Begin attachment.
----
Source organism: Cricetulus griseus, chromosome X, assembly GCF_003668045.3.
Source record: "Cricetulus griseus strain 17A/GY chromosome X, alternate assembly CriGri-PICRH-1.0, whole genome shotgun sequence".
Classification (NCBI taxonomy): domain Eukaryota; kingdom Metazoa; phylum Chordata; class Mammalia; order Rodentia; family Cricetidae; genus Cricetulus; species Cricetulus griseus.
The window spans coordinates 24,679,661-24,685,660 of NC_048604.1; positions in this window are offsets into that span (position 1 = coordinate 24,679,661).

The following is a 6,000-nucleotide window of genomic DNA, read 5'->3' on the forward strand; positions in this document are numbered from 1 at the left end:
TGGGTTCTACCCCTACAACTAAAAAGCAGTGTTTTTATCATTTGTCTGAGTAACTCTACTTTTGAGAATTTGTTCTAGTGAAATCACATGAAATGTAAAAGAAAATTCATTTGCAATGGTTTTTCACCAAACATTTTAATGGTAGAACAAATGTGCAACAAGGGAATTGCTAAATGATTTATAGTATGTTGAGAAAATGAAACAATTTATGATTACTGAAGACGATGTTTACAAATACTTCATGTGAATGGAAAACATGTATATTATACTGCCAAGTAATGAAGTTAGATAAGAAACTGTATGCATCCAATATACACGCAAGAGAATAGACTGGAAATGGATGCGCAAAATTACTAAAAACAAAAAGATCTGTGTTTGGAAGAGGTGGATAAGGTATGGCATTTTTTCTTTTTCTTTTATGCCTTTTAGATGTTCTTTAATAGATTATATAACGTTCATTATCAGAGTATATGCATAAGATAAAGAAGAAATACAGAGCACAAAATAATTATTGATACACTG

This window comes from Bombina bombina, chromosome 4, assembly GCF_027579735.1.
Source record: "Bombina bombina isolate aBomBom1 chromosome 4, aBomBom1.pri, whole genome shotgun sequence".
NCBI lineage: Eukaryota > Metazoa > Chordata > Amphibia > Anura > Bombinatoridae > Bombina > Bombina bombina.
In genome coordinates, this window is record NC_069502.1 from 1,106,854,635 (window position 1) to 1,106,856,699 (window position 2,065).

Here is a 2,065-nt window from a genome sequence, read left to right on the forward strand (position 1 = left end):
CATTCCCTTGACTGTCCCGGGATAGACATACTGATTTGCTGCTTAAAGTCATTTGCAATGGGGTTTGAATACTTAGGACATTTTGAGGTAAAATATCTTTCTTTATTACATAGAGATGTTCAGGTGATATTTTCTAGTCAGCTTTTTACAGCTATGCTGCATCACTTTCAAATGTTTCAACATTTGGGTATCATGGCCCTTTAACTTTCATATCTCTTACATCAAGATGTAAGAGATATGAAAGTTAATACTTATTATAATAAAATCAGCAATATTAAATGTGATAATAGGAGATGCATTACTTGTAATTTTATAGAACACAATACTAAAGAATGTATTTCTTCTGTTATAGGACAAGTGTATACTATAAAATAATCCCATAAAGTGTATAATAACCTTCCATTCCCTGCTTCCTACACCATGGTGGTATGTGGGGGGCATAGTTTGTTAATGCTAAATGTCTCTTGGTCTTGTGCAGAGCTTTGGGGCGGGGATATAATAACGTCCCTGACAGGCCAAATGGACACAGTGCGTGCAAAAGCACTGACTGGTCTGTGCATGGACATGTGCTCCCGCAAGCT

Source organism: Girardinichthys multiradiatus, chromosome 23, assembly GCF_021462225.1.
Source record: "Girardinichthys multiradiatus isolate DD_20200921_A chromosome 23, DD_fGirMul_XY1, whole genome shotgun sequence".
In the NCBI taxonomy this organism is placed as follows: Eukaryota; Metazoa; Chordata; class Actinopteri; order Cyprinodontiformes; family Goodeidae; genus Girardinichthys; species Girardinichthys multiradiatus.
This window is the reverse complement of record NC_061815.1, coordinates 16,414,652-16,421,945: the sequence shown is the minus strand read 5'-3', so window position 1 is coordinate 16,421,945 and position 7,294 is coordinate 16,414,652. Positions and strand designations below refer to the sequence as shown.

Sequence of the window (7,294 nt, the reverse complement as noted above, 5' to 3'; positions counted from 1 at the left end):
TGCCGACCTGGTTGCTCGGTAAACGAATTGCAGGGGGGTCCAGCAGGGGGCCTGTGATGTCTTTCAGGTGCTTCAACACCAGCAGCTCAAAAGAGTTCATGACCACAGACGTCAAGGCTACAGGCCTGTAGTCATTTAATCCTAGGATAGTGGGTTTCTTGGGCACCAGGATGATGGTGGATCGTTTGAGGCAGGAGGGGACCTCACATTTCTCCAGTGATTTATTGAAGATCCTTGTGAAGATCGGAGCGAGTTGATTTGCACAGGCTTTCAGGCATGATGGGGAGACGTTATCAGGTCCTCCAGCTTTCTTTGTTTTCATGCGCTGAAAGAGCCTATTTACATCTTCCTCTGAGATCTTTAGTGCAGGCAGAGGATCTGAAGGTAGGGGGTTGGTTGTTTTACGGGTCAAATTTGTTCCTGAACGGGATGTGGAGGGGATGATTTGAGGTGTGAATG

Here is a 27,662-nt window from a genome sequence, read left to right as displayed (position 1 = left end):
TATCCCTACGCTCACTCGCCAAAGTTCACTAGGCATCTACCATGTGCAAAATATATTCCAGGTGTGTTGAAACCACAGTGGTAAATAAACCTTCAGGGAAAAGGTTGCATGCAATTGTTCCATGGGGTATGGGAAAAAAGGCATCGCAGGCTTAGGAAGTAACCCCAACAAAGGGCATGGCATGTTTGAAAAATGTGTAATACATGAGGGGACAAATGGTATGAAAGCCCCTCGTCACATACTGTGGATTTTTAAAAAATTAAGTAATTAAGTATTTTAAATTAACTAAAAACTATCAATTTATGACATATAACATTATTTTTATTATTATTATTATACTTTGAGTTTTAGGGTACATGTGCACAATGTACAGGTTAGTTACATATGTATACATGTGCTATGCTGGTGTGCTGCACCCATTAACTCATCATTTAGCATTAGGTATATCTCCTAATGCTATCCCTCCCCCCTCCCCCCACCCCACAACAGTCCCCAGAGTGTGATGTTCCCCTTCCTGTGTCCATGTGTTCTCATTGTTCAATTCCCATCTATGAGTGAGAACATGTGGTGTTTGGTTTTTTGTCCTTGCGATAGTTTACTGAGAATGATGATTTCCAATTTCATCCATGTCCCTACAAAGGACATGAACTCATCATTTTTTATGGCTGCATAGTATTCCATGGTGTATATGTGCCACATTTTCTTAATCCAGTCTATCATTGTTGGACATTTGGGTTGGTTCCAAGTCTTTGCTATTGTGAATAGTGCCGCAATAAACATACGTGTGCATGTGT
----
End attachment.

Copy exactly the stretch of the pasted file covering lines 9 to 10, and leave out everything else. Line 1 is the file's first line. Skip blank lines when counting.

NCBI lineage: Eukaryota > Metazoa > Chordata > Amphibia > Anura > Bombinatoridae > Bombina > Bombina bombina.
In genome coordinates, this window is record NC_069502.1 from 1,106,854,635 (window position 1) to 1,106,856,699 (window position 2,065).